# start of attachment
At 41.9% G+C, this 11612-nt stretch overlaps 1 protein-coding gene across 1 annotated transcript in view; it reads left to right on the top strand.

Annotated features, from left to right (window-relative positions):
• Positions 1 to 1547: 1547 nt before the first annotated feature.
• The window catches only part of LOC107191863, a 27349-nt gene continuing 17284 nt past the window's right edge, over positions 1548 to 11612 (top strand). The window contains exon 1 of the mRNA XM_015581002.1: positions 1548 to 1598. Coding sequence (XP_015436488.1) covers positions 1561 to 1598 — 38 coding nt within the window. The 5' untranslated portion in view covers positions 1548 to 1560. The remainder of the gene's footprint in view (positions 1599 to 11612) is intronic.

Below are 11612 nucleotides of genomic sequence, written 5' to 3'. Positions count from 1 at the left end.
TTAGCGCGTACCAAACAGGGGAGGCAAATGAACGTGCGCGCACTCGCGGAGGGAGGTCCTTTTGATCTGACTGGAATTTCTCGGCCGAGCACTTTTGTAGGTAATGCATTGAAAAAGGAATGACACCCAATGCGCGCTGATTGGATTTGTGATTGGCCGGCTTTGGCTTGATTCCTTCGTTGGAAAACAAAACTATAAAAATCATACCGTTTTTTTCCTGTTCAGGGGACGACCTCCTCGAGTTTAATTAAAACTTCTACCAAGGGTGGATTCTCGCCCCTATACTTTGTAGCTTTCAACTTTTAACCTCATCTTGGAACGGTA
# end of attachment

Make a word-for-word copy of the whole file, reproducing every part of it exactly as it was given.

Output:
At 41.9% G+C, this 11612-nt stretch overlaps 1 protein-coding gene across 1 annotated transcript in view; it reads left to right on the top strand.

Annotated features, from left to right (window-relative positions):
• Positions 1 to 1547: 1547 nt before the first annotated feature.
• The window catches only part of LOC107191863, a 27349-nt gene continuing 17284 nt past the window's right edge, over positions 1548 to 11612 (top strand). The window contains exon 1 of the mRNA XM_015581002.1: positions 1548 to 1598. Coding sequence (XP_015436488.1) covers positions 1561 to 1598 — 38 coding nt within the window. The 5' untranslated portion in view covers positions 1548 to 1560. The remainder of the gene's footprint in view (positions 1599 to 11612) is intronic.

Below are 11612 nucleotides of genomic sequence, written 5' to 3'. Positions count from 1 at the left end.
TTAGCGCGTACCAAACAGGGGAGGCAAATGAACGTGCGCGCACTCGCGGAGGGAGGTCCTTTTGATCTGACTGGAATTTCTCGGCCGAGCACTTTTGTAGGTAATGCATTGAAAAAGGAATGACACCCAATGCGCGCTGATTGGATTTGTGATTGGCCGGCTTTGGCTTGATTCCTTCGTTGGAAAACAAAACTATAAAAATCATACCGTTTTTTTCCTGTTCAGGGGACGACCTCCTCGAGTTTAATTAAAACTTCTACCAAGGGTGGATTCTCGCCCCTATACTTTGTAGCTTTCAACTTTTAACCTCATCTTGGAACGGTA